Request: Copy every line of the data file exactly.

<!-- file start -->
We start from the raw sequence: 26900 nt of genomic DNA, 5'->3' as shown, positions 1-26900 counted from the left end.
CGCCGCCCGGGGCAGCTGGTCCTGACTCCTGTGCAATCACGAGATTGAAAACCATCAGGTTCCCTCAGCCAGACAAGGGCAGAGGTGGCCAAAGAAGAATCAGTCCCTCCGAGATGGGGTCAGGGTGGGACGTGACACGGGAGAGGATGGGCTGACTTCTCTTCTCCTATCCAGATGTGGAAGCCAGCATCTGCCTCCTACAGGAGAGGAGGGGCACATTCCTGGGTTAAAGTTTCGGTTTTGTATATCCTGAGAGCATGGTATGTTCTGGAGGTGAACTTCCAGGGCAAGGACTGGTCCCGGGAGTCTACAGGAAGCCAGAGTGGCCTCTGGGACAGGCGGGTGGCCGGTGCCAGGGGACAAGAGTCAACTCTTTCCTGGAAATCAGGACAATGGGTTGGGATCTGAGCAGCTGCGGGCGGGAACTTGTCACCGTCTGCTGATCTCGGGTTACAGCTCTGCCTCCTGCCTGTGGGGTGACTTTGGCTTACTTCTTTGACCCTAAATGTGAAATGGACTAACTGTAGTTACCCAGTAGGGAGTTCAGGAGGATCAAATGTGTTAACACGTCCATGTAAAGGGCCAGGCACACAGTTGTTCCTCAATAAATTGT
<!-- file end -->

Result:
We start from the raw sequence: 26900 nt of genomic DNA, 5'->3' as shown, positions 1-26900 counted from the left end.
CGCCGCCCGGGGCAGCTGGTCCTGACTCCTGTGCAATCACGAGATTGAAAACCATCAGGTTCCCTCAGCCAGACAAGGGCAGAGGTGGCCAAAGAAGAATCAGTCCCTCCGAGATGGGGTCAGGGTGGGACGTGACACGGGAGAGGATGGGCTGACTTCTCTTCTCCTATCCAGATGTGGAAGCCAGCATCTGCCTCCTACAGGAGAGGAGGGGCACATTCCTGGGTTAAAGTTTCGGTTTTGTATATCCTGAGAGCATGGTATGTTCTGGAGGTGAACTTCCAGGGCAAGGACTGGTCCCGGGAGTCTACAGGAAGCCAGAGTGGCCTCTGGGACAGGCGGGTGGCCGGTGCCAGGGGACAAGAGTCAACTCTTTCCTGGAAATCAGGACAATGGGTTGGGATCTGAGCAGCTGCGGGCGGGAACTTGTCACCGTCTGCTGATCTCGGGTTACAGCTCTGCCTCCTGCCTGTGGGGTGACTTTGGCTTACTTCTTTGACCCTAAATGTGAAATGGACTAACTGTAGTTACCCAGTAGGGAGTTCAGGAGGATCAAATGTGTTAACACGTCCATGTAAAGGGCCAGGCACACAGTTGTTCCTCAATAAATTGT